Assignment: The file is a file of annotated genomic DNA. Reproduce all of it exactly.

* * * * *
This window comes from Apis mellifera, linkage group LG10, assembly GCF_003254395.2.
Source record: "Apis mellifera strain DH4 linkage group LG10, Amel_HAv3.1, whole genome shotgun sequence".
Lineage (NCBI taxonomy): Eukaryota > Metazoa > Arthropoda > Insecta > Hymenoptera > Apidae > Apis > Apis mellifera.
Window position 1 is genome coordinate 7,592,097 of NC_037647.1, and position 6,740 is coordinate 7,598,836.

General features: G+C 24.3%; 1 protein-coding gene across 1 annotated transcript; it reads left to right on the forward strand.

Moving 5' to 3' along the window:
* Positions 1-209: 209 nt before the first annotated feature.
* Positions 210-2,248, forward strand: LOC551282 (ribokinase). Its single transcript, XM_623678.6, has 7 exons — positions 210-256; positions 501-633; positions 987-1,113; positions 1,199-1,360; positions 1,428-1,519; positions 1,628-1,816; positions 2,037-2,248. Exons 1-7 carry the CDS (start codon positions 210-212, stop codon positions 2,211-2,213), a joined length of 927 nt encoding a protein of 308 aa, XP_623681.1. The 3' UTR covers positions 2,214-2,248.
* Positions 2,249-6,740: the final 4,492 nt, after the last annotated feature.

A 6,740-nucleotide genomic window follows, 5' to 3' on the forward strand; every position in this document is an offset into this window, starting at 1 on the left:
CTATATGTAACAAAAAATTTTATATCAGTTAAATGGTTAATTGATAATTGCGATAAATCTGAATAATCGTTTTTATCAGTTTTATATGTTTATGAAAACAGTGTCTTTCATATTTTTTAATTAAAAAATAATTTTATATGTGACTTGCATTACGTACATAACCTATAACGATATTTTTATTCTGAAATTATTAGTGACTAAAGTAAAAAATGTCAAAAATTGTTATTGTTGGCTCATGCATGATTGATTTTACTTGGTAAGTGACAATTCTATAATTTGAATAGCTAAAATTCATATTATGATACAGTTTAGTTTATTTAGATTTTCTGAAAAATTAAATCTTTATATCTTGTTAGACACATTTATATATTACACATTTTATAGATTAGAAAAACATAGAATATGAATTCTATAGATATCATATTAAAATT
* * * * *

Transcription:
This window comes from Apis mellifera, linkage group LG10, assembly GCF_003254395.2.
Source record: "Apis mellifera strain DH4 linkage group LG10, Amel_HAv3.1, whole genome shotgun sequence".
Lineage (NCBI taxonomy): Eukaryota > Metazoa > Arthropoda > Insecta > Hymenoptera > Apidae > Apis > Apis mellifera.
Window position 1 is genome coordinate 7,592,097 of NC_037647.1, and position 6,740 is coordinate 7,598,836.

General features: G+C 24.3%; 1 protein-coding gene across 1 annotated transcript; it reads left to right on the forward strand.

Moving 5' to 3' along the window:
* Positions 1-209: 209 nt before the first annotated feature.
* Positions 210-2,248, forward strand: LOC551282 (ribokinase). Its single transcript, XM_623678.6, has 7 exons — positions 210-256; positions 501-633; positions 987-1,113; positions 1,199-1,360; positions 1,428-1,519; positions 1,628-1,816; positions 2,037-2,248. Exons 1-7 carry the CDS (start codon positions 210-212, stop codon positions 2,211-2,213), a joined length of 927 nt encoding a protein of 308 aa, XP_623681.1. The 3' UTR covers positions 2,214-2,248.
* Positions 2,249-6,740: the final 4,492 nt, after the last annotated feature.

A 6,740-nucleotide genomic window follows, 5' to 3' on the forward strand; every position in this document is an offset into this window, starting at 1 on the left:
CTATATGTAACAAAAAATTTTATATCAGTTAAATGGTTAATTGATAATTGCGATAAATCTGAATAATCGTTTTTATCAGTTTTATATGTTTATGAAAACAGTGTCTTTCATATTTTTTAATTAAAAAATAATTTTATATGTGACTTGCATTACGTACATAACCTATAACGATATTTTTATTCTGAAATTATTAGTGACTAAAGTAAAAAATGTCAAAAATTGTTATTGTTGGCTCATGCATGATTGATTTTACTTGGTAAGTGACAATTCTATAATTTGAATAGCTAAAATTCATATTATGATACAGTTTAGTTTATTTAGATTTTCTGAAAAATTAAATCTTTATATCTTGTTAGACACATTTATATATTACACATTTTATAGATTAGAAAAACATAGAATATGAATTCTATAGATATCATATTAAAATT